The Challenge:

Regular Expressions ( aka the regex ) are powerful tools for doing string comparison (and substitution!). I was recently building an online practice quiz app - with javascript - and I needed to create a JSON database of the questions and answers. Of course, as my luck would have it, all the questions were on a pdf. There was no way to directly convert this to the format I needed.

The Raw data:

The raw pdf data

My required format:

    [   
        {
            "question": "this is the question text",
            "options": ["choice1", "choice2", "choice3", "choice4"],
            "answer": 2
        },
    ]

I had five files in total, with the question count being 440 or so. Typing was out of the question. So I decided to go with Submlime Text’s search and replace. Sublime supports regex search and substitution. This entire exercise has been a real eye opener for me.

I hope this post serves as a rough guideline. The chances my exact code will be useful in any other case are very slim.

Step 1 : Copy from PDF to a text file

First I copied everything in the pdf to a plaintext file. ctrl+A ctrl+C ctrl+V

Result:

Result after simple copy paste

There seems to be rough order, with the question and each option being on new line. Questions and options are preceded by a number or an alphabet. Now this is a small snapshot of the file. This format was more or less consistent throughout the file, but with the occassional aberration. I have not included those here for simplicity’s sake. And now, to start writing my Regular Expression!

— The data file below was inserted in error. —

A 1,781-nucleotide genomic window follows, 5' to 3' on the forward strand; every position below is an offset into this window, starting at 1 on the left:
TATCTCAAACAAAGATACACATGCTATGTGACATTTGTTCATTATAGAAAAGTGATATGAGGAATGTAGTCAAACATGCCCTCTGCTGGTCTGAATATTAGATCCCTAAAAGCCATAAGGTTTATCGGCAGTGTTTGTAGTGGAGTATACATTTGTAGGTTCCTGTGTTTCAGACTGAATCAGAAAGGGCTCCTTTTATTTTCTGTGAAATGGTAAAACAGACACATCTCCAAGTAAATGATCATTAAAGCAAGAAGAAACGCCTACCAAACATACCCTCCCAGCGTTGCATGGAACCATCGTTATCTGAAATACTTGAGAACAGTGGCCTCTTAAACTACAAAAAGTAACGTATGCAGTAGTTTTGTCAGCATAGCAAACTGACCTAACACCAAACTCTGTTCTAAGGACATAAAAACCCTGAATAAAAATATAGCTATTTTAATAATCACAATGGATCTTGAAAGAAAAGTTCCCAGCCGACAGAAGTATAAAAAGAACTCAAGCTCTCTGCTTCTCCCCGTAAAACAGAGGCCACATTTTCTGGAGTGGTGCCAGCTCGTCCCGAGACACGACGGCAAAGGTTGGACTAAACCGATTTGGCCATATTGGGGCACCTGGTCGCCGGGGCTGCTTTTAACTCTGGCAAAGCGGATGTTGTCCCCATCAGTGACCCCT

Step 2 : Target the pattern

I’m still a rookie when it comes to regexes. This is a simple project, but it still took a considerable amount of trial and error, and after much playing on two regex testing sites Regex 101 and RegExr I finally got the required regular expressions.

# Since each question is preceded by a number, we can use this to target questions

[0-9]{1,3}\.\ (.*)

# similarly the options have are preceded by the letters A-D
# I actually wrote this 4 times these because I could not get the groups to play along nicely

[A-D]\.\ (.*)\n # x 4 times. sigh
  

If you aren’t sure what these cryptic characters mean, here’s an explanation:

Explanation by Regex 101

Step 3 : Replace!

Now this is where the magic happens. Regex substitution lets you use the matched ‘groups’ in your substitution. I am going to make use of this feature to generate my structured JSON file.

# For the question :

\n\t{\n\t\t"question" : "$1"

# For the alphabets : 

\n\t\t"choices" : ["$1", "$2", "$3", "$4"],\n\t\t"correctAnswer": ""\n\t},

Putting it together

Mashing together the individual pieces, to form the final search and replace expressions gives very satisfactory feeling. The expression used for searching is very poorly constructed, and can definitely be improved. I repeated the same term 4 times because I could not get the grouping construct to work.

# regex search

[0-9]{1,3}\.\ (.*)\n[A]\.\ (.*)\n[B]\.\ (.*)\n[C]\.\ (.*)\n[D]\.\ (.*)

# regex replace

\n\t{\n\t\t"question" : "$1"\n\t\t"choices" : ["$2", "$3", "$4", "$5"],\n\t\t"correctAnswer": ""\n\t},

Here’s how it looks, in action:

Gif of final regexes in action

And that’s the way it’s done :neckbeard:

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